Literary Strolls : Dublin, Ireland

“When I die, Dublin will be written in my heart.” –James Joyce

Dublin may have written itself on James Joyce’s heart, but Joyce’s history is equally written across the landscape of the city itself. Most notably, a statue of the famous author stands in the center of the city, though his bust can also be found in St. Stephen’s Green, and the author lived in 20 different houses across the city in his lifetime. Which is all a roundabout way of saying that as much as Dublin has seeped into Irish literature, Irish literature has seeped into Dublin city. As a relatively small city, it’s both possible—and highly recommended—to hit the key literary highlights in one day.

  • Close up of the bust of writer James Joyce in St. Stephens Green, Dublin.

    Start with breakfast at Bewley’s Café, a coffee shop and restaurant founded in the 1840 and known as a popular hangout spot for Dublin’s literati–James Joyce even mentions it in Dubliners. (Though the original Grafton Street location is currently closed for renovations, a second location on St. George’s Street is open for business.)

  • Once properly caffeinated and fueled up, head over to the Chester Beatty Library, which boasts an impressive collection of rare books, prints, manuscripts, and art dating back to about 2700 BC. As a bonus, you can see Dublin Castle along the way (and stop in for a tour if it strikes your fancy).
  • Because looking at bronzes and old manuscripts (not to mention traipsing across a city) is bound to work up an appetite, stop by Hatch and Sons (on the north side of the park) for a bite before leaving St. Stephen’s Green. Though there are no obvious literary tie-ins that this author could find, the quaint underground café serves food all day and provides a welcome change from the standard pub fare to be found across the city. (Insider tip: Order a blaa. Really. Trust me. They’re delicious.)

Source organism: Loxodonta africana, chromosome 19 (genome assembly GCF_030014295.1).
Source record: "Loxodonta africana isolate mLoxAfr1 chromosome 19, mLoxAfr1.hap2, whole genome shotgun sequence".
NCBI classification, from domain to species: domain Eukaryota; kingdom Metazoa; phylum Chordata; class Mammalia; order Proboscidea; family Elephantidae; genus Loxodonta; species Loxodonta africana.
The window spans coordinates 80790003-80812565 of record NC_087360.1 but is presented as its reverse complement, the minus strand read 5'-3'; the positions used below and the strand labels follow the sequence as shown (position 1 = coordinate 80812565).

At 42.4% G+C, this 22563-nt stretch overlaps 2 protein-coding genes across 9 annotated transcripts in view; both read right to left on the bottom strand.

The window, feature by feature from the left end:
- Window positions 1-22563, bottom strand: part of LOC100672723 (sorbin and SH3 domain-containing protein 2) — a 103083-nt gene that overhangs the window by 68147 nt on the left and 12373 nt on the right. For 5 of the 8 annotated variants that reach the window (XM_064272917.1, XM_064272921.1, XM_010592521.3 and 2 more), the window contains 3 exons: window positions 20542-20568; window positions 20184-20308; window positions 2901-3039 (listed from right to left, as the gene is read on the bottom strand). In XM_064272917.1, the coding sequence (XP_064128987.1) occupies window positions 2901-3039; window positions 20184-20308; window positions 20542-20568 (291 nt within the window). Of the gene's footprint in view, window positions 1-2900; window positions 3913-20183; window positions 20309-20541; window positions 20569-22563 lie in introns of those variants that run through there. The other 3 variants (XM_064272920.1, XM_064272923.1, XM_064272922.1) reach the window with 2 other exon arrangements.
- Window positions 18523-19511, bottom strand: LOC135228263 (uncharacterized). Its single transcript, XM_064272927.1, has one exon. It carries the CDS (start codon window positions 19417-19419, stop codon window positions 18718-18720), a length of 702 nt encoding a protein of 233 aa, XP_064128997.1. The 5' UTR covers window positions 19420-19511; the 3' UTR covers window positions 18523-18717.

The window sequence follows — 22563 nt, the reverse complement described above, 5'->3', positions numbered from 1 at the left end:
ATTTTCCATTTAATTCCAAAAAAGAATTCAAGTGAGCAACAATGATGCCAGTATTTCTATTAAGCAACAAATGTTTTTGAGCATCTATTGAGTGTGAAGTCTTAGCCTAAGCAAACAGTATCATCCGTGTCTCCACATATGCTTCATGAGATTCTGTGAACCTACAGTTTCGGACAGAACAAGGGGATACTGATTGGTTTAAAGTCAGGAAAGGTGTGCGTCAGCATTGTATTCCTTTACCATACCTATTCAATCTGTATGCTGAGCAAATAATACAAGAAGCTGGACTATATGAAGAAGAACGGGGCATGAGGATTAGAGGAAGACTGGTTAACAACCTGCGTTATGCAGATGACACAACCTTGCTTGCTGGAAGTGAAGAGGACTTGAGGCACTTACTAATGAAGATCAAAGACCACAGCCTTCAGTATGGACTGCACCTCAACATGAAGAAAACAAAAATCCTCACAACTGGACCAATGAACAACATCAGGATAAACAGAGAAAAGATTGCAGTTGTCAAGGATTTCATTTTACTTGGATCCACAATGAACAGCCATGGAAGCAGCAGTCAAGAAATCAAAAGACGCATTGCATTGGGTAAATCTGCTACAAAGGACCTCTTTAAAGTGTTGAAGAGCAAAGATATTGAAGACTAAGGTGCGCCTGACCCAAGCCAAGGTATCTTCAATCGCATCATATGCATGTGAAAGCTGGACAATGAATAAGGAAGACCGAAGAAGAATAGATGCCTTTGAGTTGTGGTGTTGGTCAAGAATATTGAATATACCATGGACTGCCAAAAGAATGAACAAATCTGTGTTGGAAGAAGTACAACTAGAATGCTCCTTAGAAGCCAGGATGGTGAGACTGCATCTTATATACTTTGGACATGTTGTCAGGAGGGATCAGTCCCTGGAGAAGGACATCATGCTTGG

St. Stephen’s Green in central Dublin
  • After visiting the library, duck down to St. Stephen’s Green to stroll among the posh ivy-covered townhouses—but don’t be distracted by the architecture, for tucked into the park are the aforementioned bust of James Joyce as well as a statue of W.B. Yeats (situated in the Yeats memorial garden). The park is full of other statues worth visiting while you’re there, including a harrowing tribute to the victims of the Famine that is not to be missed.
  • Heading back out into the afternoon, make a beeline for the National Library of Ireland. Actually—not a beeline, because you’ll want to detour a few blocks over to Merrion Square to see the statue of Oscar Wilde’s house there, situated on the northwest corner of the park facing Oscar Wilde’s one-time home. After that photo op, though, do head to the National Library, where you can see a drool-worthy reading room before heading to the rotating exhibits downstairs.

    Courtyard of Trinity College in Dublin, Ireland.
  • After stopping at the National Library, duck over to Trinity College for a campus tour—which includes a stop in the very famous, very impressive, very wonderful Long Room of the Trinity College Library. With wall-to-wall bookshelves, stacks to the ceiling, spiral staircases, and the musty smell of old books, it’s a bookworm’s delight. After the tour, you can poke around campus a bit to get a feel for that good old school institution (no pun intended) before heading off for a pint and a meal at O’Neill’s up the street.
  • Your last stop of the day will take you back to a few of the spots you’ve already visited, but present them in a new light. The Dublin Literary Pub Crawl, which starts at The Duke Pub, offers an affordable way for imbibers to explore the literary history of Dublin (and the many ways it intersects with the public house’s history in Dublin). With quick stops at a variety of pubs and key literary sites (including Trinity College and O’Neill’s), you’ll be glad to have taken the time to explore so many locations in depth earlier in the day. The tour offers good drinks, good stories, good history, and good company—making it a proper nod to Irish traditions at the end of a long, literary tour of Dublin.
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